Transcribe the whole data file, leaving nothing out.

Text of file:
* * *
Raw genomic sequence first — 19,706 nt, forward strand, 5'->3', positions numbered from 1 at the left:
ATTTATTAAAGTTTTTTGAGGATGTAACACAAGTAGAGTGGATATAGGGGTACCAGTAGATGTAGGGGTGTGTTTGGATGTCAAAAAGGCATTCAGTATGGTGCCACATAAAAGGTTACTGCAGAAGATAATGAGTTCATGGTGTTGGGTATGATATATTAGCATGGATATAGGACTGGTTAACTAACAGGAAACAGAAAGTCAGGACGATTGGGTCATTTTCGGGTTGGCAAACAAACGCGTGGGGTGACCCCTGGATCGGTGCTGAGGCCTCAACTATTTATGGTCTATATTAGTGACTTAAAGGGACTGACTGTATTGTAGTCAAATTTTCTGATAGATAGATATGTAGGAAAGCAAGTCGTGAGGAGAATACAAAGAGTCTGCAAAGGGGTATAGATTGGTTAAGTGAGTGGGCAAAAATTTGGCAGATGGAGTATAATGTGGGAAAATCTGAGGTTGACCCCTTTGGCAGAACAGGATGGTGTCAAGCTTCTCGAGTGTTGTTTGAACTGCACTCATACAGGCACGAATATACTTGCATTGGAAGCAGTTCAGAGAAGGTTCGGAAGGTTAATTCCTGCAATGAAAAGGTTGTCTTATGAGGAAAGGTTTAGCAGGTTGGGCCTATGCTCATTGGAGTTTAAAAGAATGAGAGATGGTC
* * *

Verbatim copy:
Raw genomic sequence first — 19,706 nt, forward strand, 5'->3', positions numbered from 1 at the left:
ATTTATTAAAGTTTTTTGAGGATGTAACACAAGTAGAGTGGATATAGGGGTACCAGTAGATGTAGGGGTGTGTTTGGATGTCAAAAAGGCATTCAGTATGGTGCCACATAAAAGGTTACTGCAGAAGATAATGAGTTCATGGTGTTGGGTATGATATATTAGCATGGATATAGGACTGGTTAACTAACAGGAAACAGAAAGTCAGGACGATTGGGTCATTTTCGGGTTGGCAAACAAACGCGTGGGGTGACCCCTGGATCGGTGCTGAGGCCTCAACTATTTATGGTCTATATTAGTGACTTAAAGGGACTGACTGTATTGTAGTCAAATTTTCTGATAGATAGATATGTAGGAAAGCAAGTCGTGAGGAGAATACAAAGAGTCTGCAAAGGGGTATAGATTGGTTAAGTGAGTGGGCAAAAATTTGGCAGATGGAGTATAATGTGGGAAAATCTGAGGTTGACCCCTTTGGCAGAACAGGATGGTGTCAAGCTTCTCGAGTGTTGTTTGAACTGCACTCATACAGGCACGAATATACTTGCATTGGAAGCAGTTCAGAGAAGGTTCGGAAGGTTAATTCCTGCAATGAAAAGGTTGTCTTATGAGGAAAGGTTTAGCAGGTTGGGCCTATGCTCATTGGAGTTTAAAAGAATGAGAGATGGTC